Omicron variant case increase
December 30, 2021
The new, highly contagious, omicron variant is responsible for a recent spike in Garfield County COVID-19 cases. In a period of three weeks, omicron became the dominant variant in Colorado, representing 91 percent of cases statewide.
Garfield County experienced a jump from 25 cases per day prior to the Christmas holiday, to 136 new positive results on Wednesday, December 29. The county averaged 62 cases per day over the past seven days.
Despite this unwelcome news, there is reason for optimism
The majority, 71 percent of Garfield County residents, have at least one dose of the COVID-19 vaccine and 43 percent have received a booster dose. Early reports suggest that the majority of those infected with omicron experience less severe disease, especially those who have been vaccinated.
The CDC updated guidance on isolation and quarantine to match the changing infectiousness of the omicron variant. Though more people are contracting the virus, symptoms are not lasting as long. For the recently boosted and vaccinated, this means less time in isolation or quarantine.
The guidance reduces the recommended time in isolation for those in the general population with COVID-19 from 10 to five days, if asymptomatic on day five, followed by an additional five days wearing a mask when around others. This change is based on data that the majority of COVID-19 transmission occurs early in the course of illness.
People tend to be most infectious two days before experiencing symptoms. Therefore, it is recommended that people get a COVID-19 test before holiday parties and events.
Enjoy the holidays by reducing risks of the pandemic
“We know that the majority of people in Garfield County have been very careful when it comes to vaccinations, masking and social distancing. We’re asking people to participate in harm reduction activities over this weekend. Meaning, we can’t eliminate all risk, but we can reduce it,” said Mason Hohstadt, public health specialist with Garfield County.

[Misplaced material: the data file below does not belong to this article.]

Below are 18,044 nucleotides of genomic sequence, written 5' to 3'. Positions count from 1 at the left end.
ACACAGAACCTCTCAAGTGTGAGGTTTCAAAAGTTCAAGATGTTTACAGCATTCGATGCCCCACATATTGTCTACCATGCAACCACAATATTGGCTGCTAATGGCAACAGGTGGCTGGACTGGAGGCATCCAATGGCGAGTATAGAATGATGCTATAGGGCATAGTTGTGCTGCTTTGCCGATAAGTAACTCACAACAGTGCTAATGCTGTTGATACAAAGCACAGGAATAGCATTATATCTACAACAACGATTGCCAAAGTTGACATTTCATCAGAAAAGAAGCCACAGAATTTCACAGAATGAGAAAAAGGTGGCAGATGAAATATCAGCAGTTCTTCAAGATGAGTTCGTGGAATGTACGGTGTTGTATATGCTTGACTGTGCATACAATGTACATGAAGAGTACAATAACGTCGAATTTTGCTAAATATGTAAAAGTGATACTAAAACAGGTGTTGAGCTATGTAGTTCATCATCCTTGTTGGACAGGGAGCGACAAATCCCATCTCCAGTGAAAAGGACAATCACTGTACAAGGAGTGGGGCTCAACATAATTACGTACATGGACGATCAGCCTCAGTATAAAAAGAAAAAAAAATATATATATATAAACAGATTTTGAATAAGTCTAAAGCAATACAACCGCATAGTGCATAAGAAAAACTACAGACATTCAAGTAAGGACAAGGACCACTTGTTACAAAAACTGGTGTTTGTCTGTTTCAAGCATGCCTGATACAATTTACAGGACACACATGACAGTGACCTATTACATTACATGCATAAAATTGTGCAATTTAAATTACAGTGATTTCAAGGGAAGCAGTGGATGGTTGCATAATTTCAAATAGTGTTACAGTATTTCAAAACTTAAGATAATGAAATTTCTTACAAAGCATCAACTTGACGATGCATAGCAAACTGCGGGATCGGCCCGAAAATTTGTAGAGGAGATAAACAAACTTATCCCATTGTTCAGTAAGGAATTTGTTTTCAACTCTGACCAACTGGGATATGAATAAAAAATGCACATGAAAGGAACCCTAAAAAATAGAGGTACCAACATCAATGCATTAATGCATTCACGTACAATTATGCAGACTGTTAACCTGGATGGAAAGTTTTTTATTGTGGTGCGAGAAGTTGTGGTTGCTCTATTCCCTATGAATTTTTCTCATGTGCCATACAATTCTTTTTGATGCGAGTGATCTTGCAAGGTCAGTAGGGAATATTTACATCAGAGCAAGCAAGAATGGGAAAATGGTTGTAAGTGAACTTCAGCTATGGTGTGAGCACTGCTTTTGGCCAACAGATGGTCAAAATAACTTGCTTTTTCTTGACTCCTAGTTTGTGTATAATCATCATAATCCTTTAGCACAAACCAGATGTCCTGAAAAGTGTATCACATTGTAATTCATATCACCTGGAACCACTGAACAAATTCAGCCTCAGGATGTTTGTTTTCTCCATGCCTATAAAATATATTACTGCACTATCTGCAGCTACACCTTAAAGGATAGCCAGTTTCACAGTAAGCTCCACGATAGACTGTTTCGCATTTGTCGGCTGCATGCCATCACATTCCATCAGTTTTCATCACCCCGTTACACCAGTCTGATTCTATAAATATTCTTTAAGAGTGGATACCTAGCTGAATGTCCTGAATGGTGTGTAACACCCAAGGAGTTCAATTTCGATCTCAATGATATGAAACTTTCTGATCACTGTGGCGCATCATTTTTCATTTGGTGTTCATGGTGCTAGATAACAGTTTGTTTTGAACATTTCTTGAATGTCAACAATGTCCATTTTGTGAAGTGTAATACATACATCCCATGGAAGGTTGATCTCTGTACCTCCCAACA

• Reduce the number of New Year’s Eve and New Year’s Day events you attend.
• Gather in smaller numbers.
• Increase ventilation in spaces, such as private homes.
• Wear a mask indoors, especially if around people you don’t know.
• Ask guests to take a test beforehand, and let them know that anyone not feeling well should stay home and get well.
“By taking a little extra caution before going to parties or other gatherings, you can reduce the chances that you are spreading the virus to others. This is how we can reduce the volume to which we are spreading this current variant,” added Hohstadt.
For those who develop symptoms, it is best to test as soon as possible. There are treatment options that are available within the county, used under the direction of a physician. Starting treatment as soon as possible is recommended for those who are at risk of severe complications from COVID-19.
Omicron variant 91% of COVID 19 cases state wide
Garfield County case increase from 25 a day pre-Christmas to 136 cases per day on December 29 (62 cases per day average over past 7 days)
Reasons for optimism
71% of Garfield County residents one dose of vaccine
43% of Garfield County residents two doses and boosted
Early data indicates omicron may cause less severe illness, especially in vaccinated individuals
CDC updates isolation and quarantine guidance (shortening in some circumstances) to match changing infectiousness of omicron
People are most infectious two days before experiencing symptoms
Holiday recommendations practice harm reduction
Test before attending events/gatherings, attend fewer events, stay home if you have any symptoms, increase air flow in gathering spaces, wear masks
Learn about treatment options if you are at risk of severe COVID complications